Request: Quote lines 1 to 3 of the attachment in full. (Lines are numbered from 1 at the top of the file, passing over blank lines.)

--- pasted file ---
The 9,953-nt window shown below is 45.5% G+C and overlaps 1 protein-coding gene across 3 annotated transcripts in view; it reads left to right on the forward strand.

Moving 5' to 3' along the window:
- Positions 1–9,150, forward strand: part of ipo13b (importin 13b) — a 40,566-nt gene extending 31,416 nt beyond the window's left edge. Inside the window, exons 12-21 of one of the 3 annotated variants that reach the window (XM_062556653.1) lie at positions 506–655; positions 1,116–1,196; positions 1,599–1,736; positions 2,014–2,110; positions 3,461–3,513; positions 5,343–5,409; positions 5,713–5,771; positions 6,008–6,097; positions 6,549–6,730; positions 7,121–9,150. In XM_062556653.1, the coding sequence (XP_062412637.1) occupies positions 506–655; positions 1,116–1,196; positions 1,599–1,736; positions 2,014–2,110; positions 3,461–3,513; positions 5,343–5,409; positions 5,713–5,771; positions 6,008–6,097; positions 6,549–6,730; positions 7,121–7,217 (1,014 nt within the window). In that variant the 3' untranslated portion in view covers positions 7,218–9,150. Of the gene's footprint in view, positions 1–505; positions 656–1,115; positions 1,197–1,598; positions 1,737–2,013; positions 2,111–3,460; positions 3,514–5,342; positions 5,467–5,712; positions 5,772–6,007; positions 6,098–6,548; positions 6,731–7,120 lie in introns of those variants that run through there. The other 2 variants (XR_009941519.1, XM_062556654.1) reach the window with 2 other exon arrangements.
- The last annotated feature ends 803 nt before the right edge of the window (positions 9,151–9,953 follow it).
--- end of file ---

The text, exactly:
The 9,953-nt window shown below is 45.5% G+C and overlaps 1 protein-coding gene across 3 annotated transcripts in view; it reads left to right on the forward strand.

Moving 5' to 3' along the window:
- Positions 1–9,150, forward strand: part of ipo13b (importin 13b) — a 40,566-nt gene extending 31,416 nt beyond the window's left edge. Inside the window, exons 12-21 of one of the 3 annotated variants that reach the window (XM_062556653.1) lie at positions 506–655; positions 1,116–1,196; positions 1,599–1,736; positions 2,014–2,110; positions 3,461–3,513; positions 5,343–5,409; positions 5,713–5,771; positions 6,008–6,097; positions 6,549–6,730; positions 7,121–9,150. In XM_062556653.1, the coding sequence (XP_062412637.1) occupies positions 506–655; positions 1,116–1,196; positions 1,599–1,736; positions 2,014–2,110; positions 3,461–3,513; positions 5,343–5,409; positions 5,713–5,771; positions 6,008–6,097; positions 6,549–6,730; positions 7,121–7,217 (1,014 nt within the window). In that variant the 3' untranslated portion in view covers positions 7,218–9,150. Of the gene's footprint in view, positions 1–505; positions 656–1,115; positions 1,197–1,598; positions 1,737–2,013; positions 2,111–3,460; positions 3,514–5,342; positions 5,467–5,712; positions 5,772–6,007; positions 6,098–6,548; positions 6,731–7,120 lie in introns of those variants that run through there. The other 2 variants (XR_009941519.1, XM_062556654.1) reach the window with 2 other exon arrangements.